Tradjenta (linagliptin)

Company
Boehringer Ingelheim

Approval Status
Approved May 2011

Treatment for
type II diabetes

Areas
Diabetes / Endocrinology

Tradjenta (linagliptin) is an orally-active inhibitor of the dipeptidyl peptidase-4 (DPP-4) enzyme. DPP-4 degrades the incretin hormones glucagon-like peptide-1 (GLP-1) and glucose-dependent insulinotropic polypeptide (GIP). Thus, linagliptin increases the concentrations of active incretin hormones, stimulating the release of insulin in a glucose-dependent manner and decreasing the levels of glucagon in the circulation.

Tradjenta is specifically indicated as an adjunct to diet and exercise to improve glycemic control in adults with type 2 diabetes mellitus.

Tradjenta is supplied as a tablet for oral administration. The recommended dose is 5 mg once daily with or without food.

FDA Approval
The FDA approval of Tradjenta was based on eight studies involving approximately 3,800 studies. Tradjenta was evaluated as a monotherapy and in combination with metformin, glimepiride, and pioglitazone therapy.
Monotherapy
Two double-blind, placebo-controlled studies, one of 18-week and another of 24-week duration, enrolled a total of 730 subjects. In both monotherapy studies subjects with inadequate glycemic control after a six weeks washout period were randomized. In the 18-week study, 76 subjects were randomized to placebo and 151 to linagliptin 5 mg; in the 24-week study 167 subjects were randomized to placebo and 336 to linagliptin 5 mg. Treatment with Tradjenta 5 mg daily provided statistically significant improvements in A1C, FPG, and 2-hour PPG compared with placebo. In these 18- and 24-week studies, the changes from baseline in A1C were -0.4% and -0.4%, respectively, for those given Tradjenta and 0.1% and 0.3%, respectively, for those given placebo.
Add-on Combination Therapy with Metformin
A 24-week, randomized, double-blind, placebo-controlled study enrolled 701 subjects who received either linagliptin 5 mg or placebo, administered once daily in combination with metformin. The combination showed statistically significant improvements in A1C, FPG, and 2-hour PPG compared with placebo. The mean change from baseline in A1C of Tradjenta/metformin versus placebo/metformin over the 24-week treatment period was -0.5 and 0.15, respectively.
Active-Controlled Study vs Glimepiride in Combination with Metformin
Linagliptin was evaluated in a 104-week double-blind, glimepiride-controlled non-inferiority study. After 52 weeks, linagliptin and glimepiride both had reductions from baseline in A1C (-0.4% for linagliptin, -0.6% for glimepiride) from a baseline mean of 7.7%. The subjects treated with linagliptin exhibited a significant mean decrease from baseline body weight compared to a significant weight gain in patients administered glimepiride (-1.1 kg vs +1.4 kg, p< 0.0001).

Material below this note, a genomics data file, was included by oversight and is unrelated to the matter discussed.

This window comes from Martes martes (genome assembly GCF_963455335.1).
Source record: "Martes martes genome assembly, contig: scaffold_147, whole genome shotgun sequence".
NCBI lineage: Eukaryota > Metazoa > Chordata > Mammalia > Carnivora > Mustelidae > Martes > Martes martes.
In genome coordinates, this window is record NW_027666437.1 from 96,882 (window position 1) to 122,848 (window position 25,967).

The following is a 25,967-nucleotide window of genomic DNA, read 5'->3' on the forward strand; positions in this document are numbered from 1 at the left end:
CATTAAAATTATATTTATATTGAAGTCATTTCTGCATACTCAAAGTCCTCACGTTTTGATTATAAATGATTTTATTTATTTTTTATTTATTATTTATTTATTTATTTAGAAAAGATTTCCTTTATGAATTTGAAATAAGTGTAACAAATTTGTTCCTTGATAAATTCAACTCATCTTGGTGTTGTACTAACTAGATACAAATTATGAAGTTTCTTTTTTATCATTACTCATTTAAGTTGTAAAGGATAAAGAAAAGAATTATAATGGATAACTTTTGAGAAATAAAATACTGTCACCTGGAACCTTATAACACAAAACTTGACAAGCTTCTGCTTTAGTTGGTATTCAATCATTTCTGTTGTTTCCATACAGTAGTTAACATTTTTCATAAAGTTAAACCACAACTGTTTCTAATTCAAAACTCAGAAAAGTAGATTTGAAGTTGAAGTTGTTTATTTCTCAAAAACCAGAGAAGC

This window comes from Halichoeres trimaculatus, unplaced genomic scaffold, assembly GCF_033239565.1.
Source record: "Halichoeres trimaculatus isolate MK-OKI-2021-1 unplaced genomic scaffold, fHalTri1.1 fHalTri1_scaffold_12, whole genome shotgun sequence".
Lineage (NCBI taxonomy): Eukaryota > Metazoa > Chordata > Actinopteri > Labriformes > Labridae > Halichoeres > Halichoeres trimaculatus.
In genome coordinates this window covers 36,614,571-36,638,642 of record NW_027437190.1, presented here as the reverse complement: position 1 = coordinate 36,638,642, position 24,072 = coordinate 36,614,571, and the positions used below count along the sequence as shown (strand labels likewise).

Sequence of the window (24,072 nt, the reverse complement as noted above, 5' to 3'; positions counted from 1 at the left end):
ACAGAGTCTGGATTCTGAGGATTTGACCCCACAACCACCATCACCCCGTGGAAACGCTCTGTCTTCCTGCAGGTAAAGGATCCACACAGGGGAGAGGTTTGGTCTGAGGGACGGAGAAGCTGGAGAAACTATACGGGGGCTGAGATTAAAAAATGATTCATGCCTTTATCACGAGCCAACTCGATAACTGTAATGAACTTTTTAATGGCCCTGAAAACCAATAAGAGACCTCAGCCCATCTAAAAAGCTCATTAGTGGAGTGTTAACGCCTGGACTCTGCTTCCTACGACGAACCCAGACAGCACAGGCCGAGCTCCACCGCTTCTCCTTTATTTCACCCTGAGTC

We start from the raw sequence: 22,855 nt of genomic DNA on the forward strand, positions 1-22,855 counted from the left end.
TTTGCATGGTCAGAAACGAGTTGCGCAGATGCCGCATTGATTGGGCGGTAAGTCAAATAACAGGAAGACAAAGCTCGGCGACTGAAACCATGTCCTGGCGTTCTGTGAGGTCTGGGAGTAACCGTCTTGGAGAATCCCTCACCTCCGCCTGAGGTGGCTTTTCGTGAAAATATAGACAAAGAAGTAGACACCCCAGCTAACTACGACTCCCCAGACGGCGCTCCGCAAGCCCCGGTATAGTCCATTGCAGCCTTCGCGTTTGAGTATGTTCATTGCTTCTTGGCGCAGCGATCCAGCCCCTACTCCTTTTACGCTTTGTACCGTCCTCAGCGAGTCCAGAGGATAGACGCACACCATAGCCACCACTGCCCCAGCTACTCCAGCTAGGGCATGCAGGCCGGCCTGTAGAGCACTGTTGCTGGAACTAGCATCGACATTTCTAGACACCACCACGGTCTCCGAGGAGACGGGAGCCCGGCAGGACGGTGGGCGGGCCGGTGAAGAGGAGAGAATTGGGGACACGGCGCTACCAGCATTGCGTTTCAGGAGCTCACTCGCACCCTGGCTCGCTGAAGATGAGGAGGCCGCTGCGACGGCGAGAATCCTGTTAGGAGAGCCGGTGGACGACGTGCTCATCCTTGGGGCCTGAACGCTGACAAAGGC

Add-On Combination Therapy with Pioglitazone
A 24-week, randomized, double-blind, placebo-controlled study enrolled 389 subjects who received linagliptin 5 mg or placebo, both in addition to pioglitazone 30 mg daily. In initial combination with pioglitazone 30 mg, linagliptin 5 mg provided statistically significant improvements in A1C and FPG compared to placebo with pioglitazone. The mean change from baseline in A1C of linagliptin/pioglitazon versus placebo/pioglitazon over the 24-week treatment period was --1.1 and -0.6, respectively.
Add-On Combination with Sulfonylureas
An 18-week, randomized, double-blind, placebo-controlled study enrolled 245 subjects who received the addition of linagliptin 5 mg or to placebo, each administered once daily in combination with sulfonylurea. When combined with a sulfonylurea, linagliptin provided statistically significant improvements in A1C compared with placebo following 18 weeks treatment; the improvements in FPG observed with linagliptin were not statistically significant compared with placebo.
Add-On Combination Therapy with Metformin and a Sulfonylurea
A 24-week, randomized, double-blind, placebo-controlled study enrolled 1,058 subjects on a sulfonylurea and metformin who were randomized to receive linagliptin 5 mg or placebo, each administered once daily. The combination provided statistically significant improvements in A1C and FPG compared with placebo. Data showed a mean reduction from baseline relative to placebo in A1C of - 0.6% and in FPG of -12.7 mg/dL.

Adverse reactions associated with the use of Tradjenta may include, but are not limited to, the following:

  • nasopharyngitis
  • hypoglycemia
  • pancreatitis

Tradjenta (linagliptin) is an orally-active inhibitor of the dipeptidyl peptidase-4 (DPP-4) enzyme. DPP-4 degrades the incretin hormones glucagon-like peptide-1 (GLP-1) and glucose-dependent insulinotropic polypeptide (GIP). Thus, linagliptin increases the concentrations of active incretin hormones, stimulating the release of insulin in a glucose-dependent manner and decreasing the levels of glucagon in the circulation.

For additional information regarding Tradjenta or type II diabetes, please visit the Tradjenta web page.

Tradjenta (linagliptin) Drug Information

The Tradjenta (linagliptin) drug information shown above is licensed from Thomson CenterWatch. The information provided here is for general educational purposes only and does not constitute medical or pharmaceutical advice which should be sought from qualified medical and pharmaceutical advisers.

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